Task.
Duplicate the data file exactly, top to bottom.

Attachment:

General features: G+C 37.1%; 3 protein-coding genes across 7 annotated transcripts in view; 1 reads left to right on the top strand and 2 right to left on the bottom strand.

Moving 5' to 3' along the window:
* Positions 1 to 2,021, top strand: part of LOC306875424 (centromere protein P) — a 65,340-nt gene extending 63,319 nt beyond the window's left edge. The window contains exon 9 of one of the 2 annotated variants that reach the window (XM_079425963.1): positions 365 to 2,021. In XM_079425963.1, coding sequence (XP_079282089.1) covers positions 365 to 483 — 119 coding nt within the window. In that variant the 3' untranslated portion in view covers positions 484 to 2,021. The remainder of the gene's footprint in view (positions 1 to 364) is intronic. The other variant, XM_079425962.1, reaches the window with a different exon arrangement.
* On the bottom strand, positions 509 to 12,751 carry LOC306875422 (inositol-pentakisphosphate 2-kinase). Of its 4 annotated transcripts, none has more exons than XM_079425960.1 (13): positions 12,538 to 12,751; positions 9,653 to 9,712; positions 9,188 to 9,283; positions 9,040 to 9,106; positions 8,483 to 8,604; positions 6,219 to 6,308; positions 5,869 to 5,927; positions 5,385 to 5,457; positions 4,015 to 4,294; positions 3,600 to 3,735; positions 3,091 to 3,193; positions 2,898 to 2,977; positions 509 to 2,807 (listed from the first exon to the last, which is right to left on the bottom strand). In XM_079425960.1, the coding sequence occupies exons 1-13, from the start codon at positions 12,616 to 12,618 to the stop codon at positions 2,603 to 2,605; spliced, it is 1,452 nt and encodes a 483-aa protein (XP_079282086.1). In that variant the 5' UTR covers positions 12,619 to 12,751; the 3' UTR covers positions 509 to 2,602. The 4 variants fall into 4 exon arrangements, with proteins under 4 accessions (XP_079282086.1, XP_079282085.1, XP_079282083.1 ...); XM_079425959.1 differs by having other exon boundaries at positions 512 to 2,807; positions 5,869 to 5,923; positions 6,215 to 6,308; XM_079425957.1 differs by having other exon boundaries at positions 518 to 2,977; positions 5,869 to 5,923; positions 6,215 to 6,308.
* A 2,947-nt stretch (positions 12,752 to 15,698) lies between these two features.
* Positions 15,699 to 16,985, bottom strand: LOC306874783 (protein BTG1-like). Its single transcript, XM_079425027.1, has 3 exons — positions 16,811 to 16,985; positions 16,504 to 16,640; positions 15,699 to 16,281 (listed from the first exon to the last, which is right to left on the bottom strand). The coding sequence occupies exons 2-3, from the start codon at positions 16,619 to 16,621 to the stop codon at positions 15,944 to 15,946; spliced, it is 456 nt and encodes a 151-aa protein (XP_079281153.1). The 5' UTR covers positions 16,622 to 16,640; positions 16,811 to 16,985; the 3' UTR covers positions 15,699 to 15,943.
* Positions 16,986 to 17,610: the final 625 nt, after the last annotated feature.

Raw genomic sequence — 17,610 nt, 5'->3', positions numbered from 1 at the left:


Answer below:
General features: G+C 37.1%; 3 protein-coding genes across 7 annotated transcripts in view; 1 reads left to right on the top strand and 2 right to left on the bottom strand.

Moving 5' to 3' along the window:
* Positions 1 to 2,021, top strand: part of LOC306875424 (centromere protein P) — a 65,340-nt gene extending 63,319 nt beyond the window's left edge. The window contains exon 9 of one of the 2 annotated variants that reach the window (XM_079425963.1): positions 365 to 2,021. In XM_079425963.1, coding sequence (XP_079282089.1) covers positions 365 to 483 — 119 coding nt within the window. In that variant the 3' untranslated portion in view covers positions 484 to 2,021. The remainder of the gene's footprint in view (positions 1 to 364) is intronic. The other variant, XM_079425962.1, reaches the window with a different exon arrangement.
* On the bottom strand, positions 509 to 12,751 carry LOC306875422 (inositol-pentakisphosphate 2-kinase). Of its 4 annotated transcripts, none has more exons than XM_079425960.1 (13): positions 12,538 to 12,751; positions 9,653 to 9,712; positions 9,188 to 9,283; positions 9,040 to 9,106; positions 8,483 to 8,604; positions 6,219 to 6,308; positions 5,869 to 5,927; positions 5,385 to 5,457; positions 4,015 to 4,294; positions 3,600 to 3,735; positions 3,091 to 3,193; positions 2,898 to 2,977; positions 509 to 2,807 (listed from the first exon to the last, which is right to left on the bottom strand). In XM_079425960.1, the coding sequence occupies exons 1-13, from the start codon at positions 12,616 to 12,618 to the stop codon at positions 2,603 to 2,605; spliced, it is 1,452 nt and encodes a 483-aa protein (XP_079282086.1). In that variant the 5' UTR covers positions 12,619 to 12,751; the 3' UTR covers positions 509 to 2,602. The 4 variants fall into 4 exon arrangements, with proteins under 4 accessions (XP_079282086.1, XP_079282085.1, XP_079282083.1 ...); XM_079425959.1 differs by having other exon boundaries at positions 512 to 2,807; positions 5,869 to 5,923; positions 6,215 to 6,308; XM_079425957.1 differs by having other exon boundaries at positions 518 to 2,977; positions 5,869 to 5,923; positions 6,215 to 6,308.
* A 2,947-nt stretch (positions 12,752 to 15,698) lies between these two features.
* Positions 15,699 to 16,985, bottom strand: LOC306874783 (protein BTG1-like). Its single transcript, XM_079425027.1, has 3 exons — positions 16,811 to 16,985; positions 16,504 to 16,640; positions 15,699 to 16,281 (listed from the first exon to the last, which is right to left on the bottom strand). The coding sequence occupies exons 2-3, from the start codon at positions 16,619 to 16,621 to the stop codon at positions 15,944 to 15,946; spliced, it is 456 nt and encodes a 151-aa protein (XP_079281153.1). The 5' UTR covers positions 16,622 to 16,640; positions 16,811 to 16,985; the 3' UTR covers positions 15,699 to 15,943.
* Positions 16,986 to 17,610: the final 625 nt, after the last annotated feature.

Raw genomic sequence — 17,610 nt, 5'->3', positions numbered from 1 at the left: